- Harleys on tour for another year
- Regions monitor remnants of Cylone Gita
- Fraud victims to contact police
- Thunderstorms loom over Bay of Plenty
- Rethinking trade waste
- Toxic slugs suspected in dog deaths
- A dozen Kaiaua houses uninhabitable
- Prepping for tonight’s high tide
- Evacuations and road closures
- Serious crash in Coromandel
- Sister’s plea: help find my brother
- Waihi high hazard zone ground movement
- Civil Defence issues tsunami warning
- Red Fox cold case re-opens
- Four dead, two injured in Waikato crash
Summer holiday picnic time
No.1 The Strand Chef
It seems like a such long time ago that I’ve been on a picnic or been under canvas.
Maybe it’s that we don’t venture into the countryside or the beach like we used to and instead tend to eat alfresco around the barbecue or outside bustling restaurants or cafés.
There are some wonderful areas to have picnics here in the Bay. Occasionally, you see the odd couple or family enjoying a picnic but it seems to be in decline.
Getting a dose of the countryside while relaxing beside a lake and enjoying some wonderful prepared foods with a glass of wine or fresh brew of coffee is something that takes a little planning.
But quite often it’s all worthwhile.
Food that can be prepared ahead of time, like bacon and egg pie and scotch eggs are great – and so is this week’s big sandwich recipe.
My famous frying pan focaccia bread is only really a recipe – and an easy way to make a huge sandwich.
When the bread is freshly made you can press the whole sandwich before cutting and it’ll stay together longer, making it easier to wrap and transport.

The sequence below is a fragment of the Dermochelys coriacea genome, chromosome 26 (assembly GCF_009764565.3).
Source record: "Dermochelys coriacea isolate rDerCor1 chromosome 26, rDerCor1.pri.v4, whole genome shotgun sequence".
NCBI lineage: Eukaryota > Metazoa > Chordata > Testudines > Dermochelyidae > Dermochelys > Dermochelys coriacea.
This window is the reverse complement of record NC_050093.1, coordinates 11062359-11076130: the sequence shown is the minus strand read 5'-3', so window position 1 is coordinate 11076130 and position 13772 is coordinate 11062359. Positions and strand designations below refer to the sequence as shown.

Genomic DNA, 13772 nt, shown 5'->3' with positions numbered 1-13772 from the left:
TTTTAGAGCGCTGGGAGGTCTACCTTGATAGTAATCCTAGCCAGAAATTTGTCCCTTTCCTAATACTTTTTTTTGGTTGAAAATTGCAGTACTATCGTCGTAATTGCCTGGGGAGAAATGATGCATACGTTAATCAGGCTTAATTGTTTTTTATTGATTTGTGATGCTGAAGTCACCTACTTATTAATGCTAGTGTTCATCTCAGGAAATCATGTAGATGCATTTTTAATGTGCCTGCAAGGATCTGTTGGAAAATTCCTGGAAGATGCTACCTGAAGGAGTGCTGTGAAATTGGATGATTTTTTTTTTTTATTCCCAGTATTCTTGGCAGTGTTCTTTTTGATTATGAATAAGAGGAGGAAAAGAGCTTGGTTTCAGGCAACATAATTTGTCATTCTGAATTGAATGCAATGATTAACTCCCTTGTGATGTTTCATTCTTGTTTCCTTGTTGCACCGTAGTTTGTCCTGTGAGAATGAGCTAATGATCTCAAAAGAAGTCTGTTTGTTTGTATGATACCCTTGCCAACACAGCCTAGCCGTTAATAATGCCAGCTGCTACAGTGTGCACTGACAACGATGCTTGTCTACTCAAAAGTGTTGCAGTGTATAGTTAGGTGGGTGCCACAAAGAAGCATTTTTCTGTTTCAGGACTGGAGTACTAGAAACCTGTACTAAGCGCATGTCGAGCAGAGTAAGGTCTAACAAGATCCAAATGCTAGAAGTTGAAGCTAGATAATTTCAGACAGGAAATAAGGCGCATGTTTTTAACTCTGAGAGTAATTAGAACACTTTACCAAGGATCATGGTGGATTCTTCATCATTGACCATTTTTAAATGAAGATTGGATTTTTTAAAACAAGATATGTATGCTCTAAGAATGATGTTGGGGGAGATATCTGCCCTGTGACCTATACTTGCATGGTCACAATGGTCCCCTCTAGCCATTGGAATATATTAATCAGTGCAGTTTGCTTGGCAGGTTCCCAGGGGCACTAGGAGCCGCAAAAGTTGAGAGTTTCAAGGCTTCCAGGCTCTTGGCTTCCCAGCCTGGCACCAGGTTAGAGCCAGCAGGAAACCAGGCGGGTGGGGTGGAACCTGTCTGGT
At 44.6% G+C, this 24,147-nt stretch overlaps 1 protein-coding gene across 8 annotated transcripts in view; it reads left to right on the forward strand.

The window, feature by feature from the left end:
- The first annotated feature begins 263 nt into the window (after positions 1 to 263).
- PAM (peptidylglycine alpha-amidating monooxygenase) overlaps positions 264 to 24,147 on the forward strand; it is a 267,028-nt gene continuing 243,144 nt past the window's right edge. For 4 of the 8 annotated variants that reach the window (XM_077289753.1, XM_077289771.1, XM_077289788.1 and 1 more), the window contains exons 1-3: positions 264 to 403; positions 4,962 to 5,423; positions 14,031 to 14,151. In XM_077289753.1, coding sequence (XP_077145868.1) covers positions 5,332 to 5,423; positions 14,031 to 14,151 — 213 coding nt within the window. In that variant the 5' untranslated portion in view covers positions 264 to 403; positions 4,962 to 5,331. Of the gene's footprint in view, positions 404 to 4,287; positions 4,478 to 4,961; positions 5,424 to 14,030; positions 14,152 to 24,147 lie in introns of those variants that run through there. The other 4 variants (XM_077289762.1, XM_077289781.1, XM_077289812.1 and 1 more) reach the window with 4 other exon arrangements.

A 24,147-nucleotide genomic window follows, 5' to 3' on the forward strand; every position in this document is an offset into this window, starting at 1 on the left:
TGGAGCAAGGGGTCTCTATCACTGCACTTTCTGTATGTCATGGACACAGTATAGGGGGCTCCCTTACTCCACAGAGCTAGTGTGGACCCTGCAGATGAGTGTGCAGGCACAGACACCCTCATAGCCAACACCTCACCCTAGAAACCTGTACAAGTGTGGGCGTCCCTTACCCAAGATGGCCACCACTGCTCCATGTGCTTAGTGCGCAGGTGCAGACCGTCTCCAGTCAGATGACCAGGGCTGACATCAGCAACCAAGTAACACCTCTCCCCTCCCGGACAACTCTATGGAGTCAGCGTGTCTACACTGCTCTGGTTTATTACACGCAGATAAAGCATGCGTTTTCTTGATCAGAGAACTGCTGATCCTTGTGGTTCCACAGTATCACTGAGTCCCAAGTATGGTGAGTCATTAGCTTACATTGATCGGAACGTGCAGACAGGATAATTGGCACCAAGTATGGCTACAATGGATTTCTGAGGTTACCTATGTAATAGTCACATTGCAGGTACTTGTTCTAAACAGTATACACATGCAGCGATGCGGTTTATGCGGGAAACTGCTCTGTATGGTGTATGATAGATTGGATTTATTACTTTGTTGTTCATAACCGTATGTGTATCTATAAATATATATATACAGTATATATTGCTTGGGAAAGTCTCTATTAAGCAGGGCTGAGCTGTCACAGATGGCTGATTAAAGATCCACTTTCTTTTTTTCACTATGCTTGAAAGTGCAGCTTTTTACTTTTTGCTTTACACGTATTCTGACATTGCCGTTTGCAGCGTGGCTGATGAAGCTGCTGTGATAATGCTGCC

There’s numerous fillings you can put in your sandwich. Recently, I made the biggest sandwich for 120 people using roasted asparagus, roast beef, horseradish sauce, homemade mayonnaise, leftover roast gravy and a large dose of microgreens.
Frying pan focaccia
3-4 cups strong flour
3 cups warm water
½ cup olive oil
2 Tbsp honey
1 Tbsp instant yeast granules
2 Tbsp sea salt flakes
Rosemary leaves (optional)
Put half of the flour and all of the salt into a large bowl. Heat up the honey by adding half of the warm water to it, then pour this from a height into the bowl to make loose puddle with bubbles.
This activates the gluten in the flour. Leave for a few minutes then add the yeast to the remaining water. Stir well then pour this into the sloppy puddle, and you can stir in some of the olive oil as well.
Stir well with your hands, and add more of the flour until you have a soft, loose dough. Cover and leave undisturbed for about an hour.
Tip out onto a bench and add more flour to form a dough that won’t stick to your hands.
Select a large pan, or two small ones that have ovenproof handles, or use a large cake tin.
Oil the pan with the rest of the olive oil, squish the dough into the pan and poke down well with your fingers. Put more olive oil on top, to fill finger holes.
The dough should cover the pan and be only three-four centimetres thick.
Rub with some fresh rosemary and sea salt and leave to rise in a warm place for about four-five hours until dough has reached top of pan.
Bake at 180 degrees Celsius for about 20 minutes, or until the pan sounds hollow when tapped.
Remove to cooling rack, then simply fill with your favourite fillings.
Press for a while with a plate, then cut and wrap for your picnic.
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